COVID 19: Together, we can do so much

Dear Faculty, Staff, and Students:

While times of crisis bring on understandable anxiety, stress, and immense challenges, moments like the one we are living right now also bring out the best in human nature.

As you know, we as a university community have had to make a series of very difficult decisions during the past two weeks as we navigate the effects of COVID‑19. We have regrettably, and sadly, upended the spring semester plans of thousands of our students, faculty, and staff.

But the current situation demands decisions of a magnitude most of us have never had to face in our lifetime. We likely will need to continue making decisions of a similar nature for the foreseeable future. For that, we are truly sorry.

In the midst of the fallout from this pandemic, one thing is very clear: everyone throughout the WSU system has stepped up and adapted to our new reality. Your willingness to come together to problem solve on behalf of our community has been inspiring to your colleagues, your peers, and to me personally.

I am grateful to all of you. Down the road, when WSU’s stakeholders look back at this point in history, they will remember that the University’s faculty, staff, and students rose to the occasion, demonstrating the resolve and practical problem-solving skills that define the fundamental character of our community.

Throughout all of the ongoing conversations we are having across the WSU system, the focus has remained clear: how do we protect the health of our students, our faculty, and our staff while meeting, as best we can, the missions of our University. Our community statewide has rallied in every way imaginable to advance those two goals.

Among the many examples of these phenomenal actions:

  • Since March 6 the Academic Outreach and Innovation (AOI) team has offered training 3 times daily to help faculty across the WSU system set up classes for online delivery. This week, AOI added a fourth session. More than 600 faculty have participated in the 40‑plus training sessions held to date.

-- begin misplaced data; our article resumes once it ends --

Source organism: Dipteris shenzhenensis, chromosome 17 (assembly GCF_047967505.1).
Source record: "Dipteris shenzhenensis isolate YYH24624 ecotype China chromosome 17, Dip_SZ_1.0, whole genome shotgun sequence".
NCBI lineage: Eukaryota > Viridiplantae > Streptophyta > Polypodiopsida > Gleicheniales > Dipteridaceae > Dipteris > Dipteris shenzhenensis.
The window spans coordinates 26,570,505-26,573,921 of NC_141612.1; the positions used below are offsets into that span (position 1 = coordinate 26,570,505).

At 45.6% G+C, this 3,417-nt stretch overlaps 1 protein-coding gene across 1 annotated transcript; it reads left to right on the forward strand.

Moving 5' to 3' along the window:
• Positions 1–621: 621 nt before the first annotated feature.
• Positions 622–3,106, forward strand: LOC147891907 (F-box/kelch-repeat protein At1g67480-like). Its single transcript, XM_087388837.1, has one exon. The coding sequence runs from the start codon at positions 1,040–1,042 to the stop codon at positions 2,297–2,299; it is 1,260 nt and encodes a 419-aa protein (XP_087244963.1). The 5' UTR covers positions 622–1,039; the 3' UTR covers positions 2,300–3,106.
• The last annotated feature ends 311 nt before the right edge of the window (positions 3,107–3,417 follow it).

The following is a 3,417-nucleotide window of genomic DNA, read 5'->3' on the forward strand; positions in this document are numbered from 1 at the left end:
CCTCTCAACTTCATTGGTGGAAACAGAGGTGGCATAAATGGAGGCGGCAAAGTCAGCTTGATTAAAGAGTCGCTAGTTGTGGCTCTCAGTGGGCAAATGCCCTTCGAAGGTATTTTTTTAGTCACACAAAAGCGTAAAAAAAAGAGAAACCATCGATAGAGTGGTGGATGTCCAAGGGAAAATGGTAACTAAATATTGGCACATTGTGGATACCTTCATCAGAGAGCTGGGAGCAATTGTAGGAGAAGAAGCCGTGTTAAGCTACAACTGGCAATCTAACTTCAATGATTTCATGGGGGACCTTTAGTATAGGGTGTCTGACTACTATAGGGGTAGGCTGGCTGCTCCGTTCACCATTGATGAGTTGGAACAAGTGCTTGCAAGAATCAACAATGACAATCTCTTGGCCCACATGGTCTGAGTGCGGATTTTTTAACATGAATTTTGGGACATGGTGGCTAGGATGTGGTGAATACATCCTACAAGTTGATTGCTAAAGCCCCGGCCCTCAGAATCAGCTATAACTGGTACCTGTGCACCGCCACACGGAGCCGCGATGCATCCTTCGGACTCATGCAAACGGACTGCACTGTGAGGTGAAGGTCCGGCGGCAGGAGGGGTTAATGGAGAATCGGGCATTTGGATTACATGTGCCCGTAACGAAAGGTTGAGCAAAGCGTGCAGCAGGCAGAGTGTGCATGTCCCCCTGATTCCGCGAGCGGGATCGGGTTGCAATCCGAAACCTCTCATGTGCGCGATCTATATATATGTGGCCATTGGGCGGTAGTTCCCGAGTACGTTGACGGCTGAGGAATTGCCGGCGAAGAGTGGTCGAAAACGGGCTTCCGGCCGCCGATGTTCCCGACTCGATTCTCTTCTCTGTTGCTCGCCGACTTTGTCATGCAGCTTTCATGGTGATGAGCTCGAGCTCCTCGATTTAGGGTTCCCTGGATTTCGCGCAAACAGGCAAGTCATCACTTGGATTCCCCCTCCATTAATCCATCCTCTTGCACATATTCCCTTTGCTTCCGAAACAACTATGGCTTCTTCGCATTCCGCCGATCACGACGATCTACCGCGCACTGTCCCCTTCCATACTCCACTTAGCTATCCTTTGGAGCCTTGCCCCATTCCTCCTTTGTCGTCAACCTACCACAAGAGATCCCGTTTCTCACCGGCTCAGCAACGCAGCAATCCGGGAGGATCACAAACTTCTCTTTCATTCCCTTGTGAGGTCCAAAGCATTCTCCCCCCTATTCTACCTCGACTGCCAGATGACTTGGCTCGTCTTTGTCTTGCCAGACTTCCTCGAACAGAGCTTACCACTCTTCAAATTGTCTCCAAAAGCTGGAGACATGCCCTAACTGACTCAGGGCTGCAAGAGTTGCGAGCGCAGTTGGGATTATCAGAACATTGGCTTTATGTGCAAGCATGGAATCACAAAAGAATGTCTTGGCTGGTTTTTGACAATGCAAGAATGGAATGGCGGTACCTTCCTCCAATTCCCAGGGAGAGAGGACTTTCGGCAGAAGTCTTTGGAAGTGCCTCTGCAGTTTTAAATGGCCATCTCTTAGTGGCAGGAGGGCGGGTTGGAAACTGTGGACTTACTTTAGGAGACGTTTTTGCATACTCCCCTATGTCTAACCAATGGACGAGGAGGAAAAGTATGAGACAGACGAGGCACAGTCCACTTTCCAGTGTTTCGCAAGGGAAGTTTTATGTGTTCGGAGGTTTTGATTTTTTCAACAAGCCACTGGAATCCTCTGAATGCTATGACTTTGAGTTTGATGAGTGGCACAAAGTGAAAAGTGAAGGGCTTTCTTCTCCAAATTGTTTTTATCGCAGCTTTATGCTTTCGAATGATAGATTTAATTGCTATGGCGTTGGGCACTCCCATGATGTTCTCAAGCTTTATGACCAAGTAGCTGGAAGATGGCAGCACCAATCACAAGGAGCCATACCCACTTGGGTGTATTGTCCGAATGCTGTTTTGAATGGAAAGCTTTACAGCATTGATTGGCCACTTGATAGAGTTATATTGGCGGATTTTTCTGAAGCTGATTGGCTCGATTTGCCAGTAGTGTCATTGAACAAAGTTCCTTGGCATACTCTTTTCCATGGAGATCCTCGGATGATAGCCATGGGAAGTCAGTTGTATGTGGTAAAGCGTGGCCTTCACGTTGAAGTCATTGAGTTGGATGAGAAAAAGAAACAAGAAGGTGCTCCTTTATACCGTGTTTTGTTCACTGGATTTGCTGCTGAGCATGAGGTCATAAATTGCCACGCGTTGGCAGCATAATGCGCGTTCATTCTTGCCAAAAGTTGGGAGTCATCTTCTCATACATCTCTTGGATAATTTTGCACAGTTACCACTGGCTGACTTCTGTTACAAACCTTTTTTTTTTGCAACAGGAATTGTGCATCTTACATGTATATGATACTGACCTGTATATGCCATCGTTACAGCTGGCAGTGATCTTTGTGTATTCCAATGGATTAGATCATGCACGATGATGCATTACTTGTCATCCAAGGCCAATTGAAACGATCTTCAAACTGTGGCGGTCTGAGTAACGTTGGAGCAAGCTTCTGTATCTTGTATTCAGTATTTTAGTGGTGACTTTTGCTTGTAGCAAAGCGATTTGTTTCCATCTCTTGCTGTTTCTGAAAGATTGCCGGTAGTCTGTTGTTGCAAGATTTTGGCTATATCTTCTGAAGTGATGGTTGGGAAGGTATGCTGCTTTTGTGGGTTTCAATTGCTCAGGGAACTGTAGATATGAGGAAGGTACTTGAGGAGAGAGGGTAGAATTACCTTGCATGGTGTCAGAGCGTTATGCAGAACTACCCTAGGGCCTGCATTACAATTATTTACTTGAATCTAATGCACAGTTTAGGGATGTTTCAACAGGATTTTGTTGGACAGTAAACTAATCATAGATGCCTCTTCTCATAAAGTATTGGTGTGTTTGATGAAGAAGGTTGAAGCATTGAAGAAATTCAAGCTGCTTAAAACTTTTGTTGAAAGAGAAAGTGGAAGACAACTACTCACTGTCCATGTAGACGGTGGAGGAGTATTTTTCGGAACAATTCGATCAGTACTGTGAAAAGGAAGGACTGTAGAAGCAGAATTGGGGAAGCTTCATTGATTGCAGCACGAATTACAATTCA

• Human Resource Services has provided COVID‑19 related informational sessions to more than 600 faculty and staff via Zoom already, with more sessions scheduled in the upcoming weeks.
  • Our International Programs study abroad staff continue to closely monitor updates from countries where we have students and faculty abroad, communicating critical updates as needed. They continue to work with partnering organizations and universities to make arrangements in the best interests of our students’ health, safety, financial well‑being, and academic progress.
  • The custodial crews at all of our campuses have been exceptional, increasing their efforts to disinfect high‑traffic areas and expand social distance in physical spaces. At WSU Pullman, our window-washing crews have joined this effort, embracing the opportunity to disinfect public areas in buildings normally only serviced during the evening.
  • All of our campuses are making efforts to ensure students who are dealing with housing and food security get the help they need. In particular, our Cougs Feeding Cougs programs across the system have stepped up their services during this time. WSU Pullman Dining Services as well as Housing and Residential Life staff have worked tirelessly to ensure services are uninterrupted.

As I reflect on our current challenges and our system‑wide responses, I am reminded that our actions reflect the essence of our land‑grant heritage. We not only are acting to protect the immediate WSU community, but also to serve the common good, a focus the University has remained committed to for 130 years.

As we continue with distance delivery of classes next week, it may be helpful to consider this larger context as we go about the teaching/learning process. For the knowledge our students are gaining applies not only to their personal aspirations. It will make a difference in how society in the broadest sense responds not only to this pandemic, but to future crises.

System‑wide COVID‑19 town hall March 27

I know many of you have questions about what’s next for the University. All of us are concerned about finances, staffing, grades, commencement, research, and related issues. To bring you up‑to‑date and to answer many of your questions, Provost Bryan Slinker, Vice President of Student Affairs Mary Jo Gonzales, Vice President and Chief Human Resource Officer Theresa Elliot‑Cheslek, and I will hold an online town hall at 11 a.m. Friday, March 27. To attend, simply go to the WSU Experience website. Questions may be submitted in advance.

In the meantime, please continue to follow the wellness guidelines suggested by the Centers for Disease Control and Prevention and the Washington State Department of Health. Our own COVID‑19 website is updated continually with the latest news about how the University is responding to the ramifications of the virus.

I think of Helen Keller’s inspiring words at a time like this: “Alone we can do so little, together we can do so much.” All of you have proven the accuracy of that sentiment a thousand times over. May we continue to act in that spirit during the days ahead.

With much gratitude,

Kirk Schulz, President
Washington State University